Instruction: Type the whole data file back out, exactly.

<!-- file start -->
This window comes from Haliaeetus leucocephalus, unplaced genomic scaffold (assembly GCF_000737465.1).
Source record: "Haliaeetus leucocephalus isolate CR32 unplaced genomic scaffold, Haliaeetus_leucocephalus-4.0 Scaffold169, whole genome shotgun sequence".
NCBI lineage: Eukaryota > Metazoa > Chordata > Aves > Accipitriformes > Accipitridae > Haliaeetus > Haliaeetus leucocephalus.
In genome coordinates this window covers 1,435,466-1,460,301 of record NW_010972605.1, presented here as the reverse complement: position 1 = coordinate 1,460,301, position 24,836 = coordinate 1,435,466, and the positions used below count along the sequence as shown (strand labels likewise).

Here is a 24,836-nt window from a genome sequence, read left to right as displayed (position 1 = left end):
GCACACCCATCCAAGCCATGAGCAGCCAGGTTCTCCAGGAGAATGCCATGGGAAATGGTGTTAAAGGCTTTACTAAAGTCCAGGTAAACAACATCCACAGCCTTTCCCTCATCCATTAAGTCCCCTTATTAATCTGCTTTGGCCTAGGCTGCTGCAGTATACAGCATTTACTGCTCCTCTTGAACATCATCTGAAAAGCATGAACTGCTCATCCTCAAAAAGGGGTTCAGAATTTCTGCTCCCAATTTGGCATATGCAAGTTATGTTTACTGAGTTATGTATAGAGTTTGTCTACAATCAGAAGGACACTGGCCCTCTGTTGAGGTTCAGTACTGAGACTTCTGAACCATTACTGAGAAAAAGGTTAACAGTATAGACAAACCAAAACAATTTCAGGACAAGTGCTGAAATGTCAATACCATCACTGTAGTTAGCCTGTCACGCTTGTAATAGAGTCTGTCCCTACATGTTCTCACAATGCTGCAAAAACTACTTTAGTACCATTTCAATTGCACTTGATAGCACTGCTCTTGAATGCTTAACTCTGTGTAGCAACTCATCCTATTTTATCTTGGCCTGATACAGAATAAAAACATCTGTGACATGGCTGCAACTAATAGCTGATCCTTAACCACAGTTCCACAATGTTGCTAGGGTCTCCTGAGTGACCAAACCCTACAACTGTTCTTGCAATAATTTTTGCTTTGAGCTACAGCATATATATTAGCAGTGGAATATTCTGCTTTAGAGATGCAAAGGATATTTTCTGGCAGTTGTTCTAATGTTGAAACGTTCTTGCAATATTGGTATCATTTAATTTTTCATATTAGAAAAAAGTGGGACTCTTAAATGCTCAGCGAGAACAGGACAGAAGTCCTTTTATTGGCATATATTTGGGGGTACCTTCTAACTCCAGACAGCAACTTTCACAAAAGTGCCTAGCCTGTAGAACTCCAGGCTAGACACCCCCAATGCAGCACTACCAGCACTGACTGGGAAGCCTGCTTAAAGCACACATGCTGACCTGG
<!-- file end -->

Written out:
This window comes from Haliaeetus leucocephalus, unplaced genomic scaffold (assembly GCF_000737465.1).
Source record: "Haliaeetus leucocephalus isolate CR32 unplaced genomic scaffold, Haliaeetus_leucocephalus-4.0 Scaffold169, whole genome shotgun sequence".
NCBI lineage: Eukaryota > Metazoa > Chordata > Aves > Accipitriformes > Accipitridae > Haliaeetus > Haliaeetus leucocephalus.
In genome coordinates this window covers 1,435,466-1,460,301 of record NW_010972605.1, presented here as the reverse complement: position 1 = coordinate 1,460,301, position 24,836 = coordinate 1,435,466, and the positions used below count along the sequence as shown (strand labels likewise).

Here is a 24,836-nt window from a genome sequence, read left to right as displayed (position 1 = left end):
GCACACCCATCCAAGCCATGAGCAGCCAGGTTCTCCAGGAGAATGCCATGGGAAATGGTGTTAAAGGCTTTACTAAAGTCCAGGTAAACAACATCCACAGCCTTTCCCTCATCCATTAAGTCCCCTTATTAATCTGCTTTGGCCTAGGCTGCTGCAGTATACAGCATTTACTGCTCCTCTTGAACATCATCTGAAAAGCATGAACTGCTCATCCTCAAAAAGGGGTTCAGAATTTCTGCTCCCAATTTGGCATATGCAAGTTATGTTTACTGAGTTATGTATAGAGTTTGTCTACAATCAGAAGGACACTGGCCCTCTGTTGAGGTTCAGTACTGAGACTTCTGAACCATTACTGAGAAAAAGGTTAACAGTATAGACAAACCAAAACAATTTCAGGACAAGTGCTGAAATGTCAATACCATCACTGTAGTTAGCCTGTCACGCTTGTAATAGAGTCTGTCCCTACATGTTCTCACAATGCTGCAAAAACTACTTTAGTACCATTTCAATTGCACTTGATAGCACTGCTCTTGAATGCTTAACTCTGTGTAGCAACTCATCCTATTTTATCTTGGCCTGATACAGAATAAAAACATCTGTGACATGGCTGCAACTAATAGCTGATCCTTAACCACAGTTCCACAATGTTGCTAGGGTCTCCTGAGTGACCAAACCCTACAACTGTTCTTGCAATAATTTTTGCTTTGAGCTACAGCATATATATTAGCAGTGGAATATTCTGCTTTAGAGATGCAAAGGATATTTTCTGGCAGTTGTTCTAATGTTGAAACGTTCTTGCAATATTGGTATCATTTAATTTTTCATATTAGAAAAAAGTGGGACTCTTAAATGCTCAGCGAGAACAGGACAGAAGTCCTTTTATTGGCATATATTTGGGGGTACCTTCTAACTCCAGACAGCAACTTTCACAAAAGTGCCTAGCCTGTAGAACTCCAGGCTAGACACCCCCAATGCAGCACTACCAGCACTGACTGGGAAGCCTGCTTAAAGCACACATGCTGACCTGG